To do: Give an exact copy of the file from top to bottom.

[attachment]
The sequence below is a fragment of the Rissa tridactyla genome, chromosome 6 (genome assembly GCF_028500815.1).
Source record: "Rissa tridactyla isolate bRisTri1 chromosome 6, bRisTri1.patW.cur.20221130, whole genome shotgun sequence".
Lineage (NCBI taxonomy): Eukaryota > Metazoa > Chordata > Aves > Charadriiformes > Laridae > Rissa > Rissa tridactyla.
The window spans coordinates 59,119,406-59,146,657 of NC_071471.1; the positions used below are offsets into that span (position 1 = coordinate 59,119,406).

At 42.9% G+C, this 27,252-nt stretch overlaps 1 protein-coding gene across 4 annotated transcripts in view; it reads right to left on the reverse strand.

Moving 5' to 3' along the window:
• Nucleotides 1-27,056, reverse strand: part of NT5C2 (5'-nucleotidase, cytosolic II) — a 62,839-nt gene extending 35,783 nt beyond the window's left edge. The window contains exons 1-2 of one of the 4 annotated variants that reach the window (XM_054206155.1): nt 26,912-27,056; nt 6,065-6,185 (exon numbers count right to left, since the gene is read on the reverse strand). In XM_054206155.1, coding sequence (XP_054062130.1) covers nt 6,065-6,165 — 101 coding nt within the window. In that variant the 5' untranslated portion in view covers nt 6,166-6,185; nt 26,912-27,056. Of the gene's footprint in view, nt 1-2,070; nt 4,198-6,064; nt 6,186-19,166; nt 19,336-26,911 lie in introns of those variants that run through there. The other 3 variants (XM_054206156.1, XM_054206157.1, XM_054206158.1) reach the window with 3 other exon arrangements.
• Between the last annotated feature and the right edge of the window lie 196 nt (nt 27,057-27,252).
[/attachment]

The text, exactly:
The sequence below is a fragment of the Rissa tridactyla genome, chromosome 6 (genome assembly GCF_028500815.1).
Source record: "Rissa tridactyla isolate bRisTri1 chromosome 6, bRisTri1.patW.cur.20221130, whole genome shotgun sequence".
Lineage (NCBI taxonomy): Eukaryota > Metazoa > Chordata > Aves > Charadriiformes > Laridae > Rissa > Rissa tridactyla.
The window spans coordinates 59,119,406-59,146,657 of NC_071471.1; the positions used below are offsets into that span (position 1 = coordinate 59,119,406).

At 42.9% G+C, this 27,252-nt stretch overlaps 1 protein-coding gene across 4 annotated transcripts in view; it reads right to left on the reverse strand.

Moving 5' to 3' along the window:
• Nucleotides 1-27,056, reverse strand: part of NT5C2 (5'-nucleotidase, cytosolic II) — a 62,839-nt gene extending 35,783 nt beyond the window's left edge. The window contains exons 1-2 of one of the 4 annotated variants that reach the window (XM_054206155.1): nt 26,912-27,056; nt 6,065-6,185 (exon numbers count right to left, since the gene is read on the reverse strand). In XM_054206155.1, coding sequence (XP_054062130.1) covers nt 6,065-6,165 — 101 coding nt within the window. In that variant the 5' untranslated portion in view covers nt 6,166-6,185; nt 26,912-27,056. Of the gene's footprint in view, nt 1-2,070; nt 4,198-6,064; nt 6,186-19,166; nt 19,336-26,911 lie in introns of those variants that run through there. The other 3 variants (XM_054206156.1, XM_054206157.1, XM_054206158.1) reach the window with 3 other exon arrangements.
• Between the last annotated feature and the right edge of the window lie 196 nt (nt 27,057-27,252).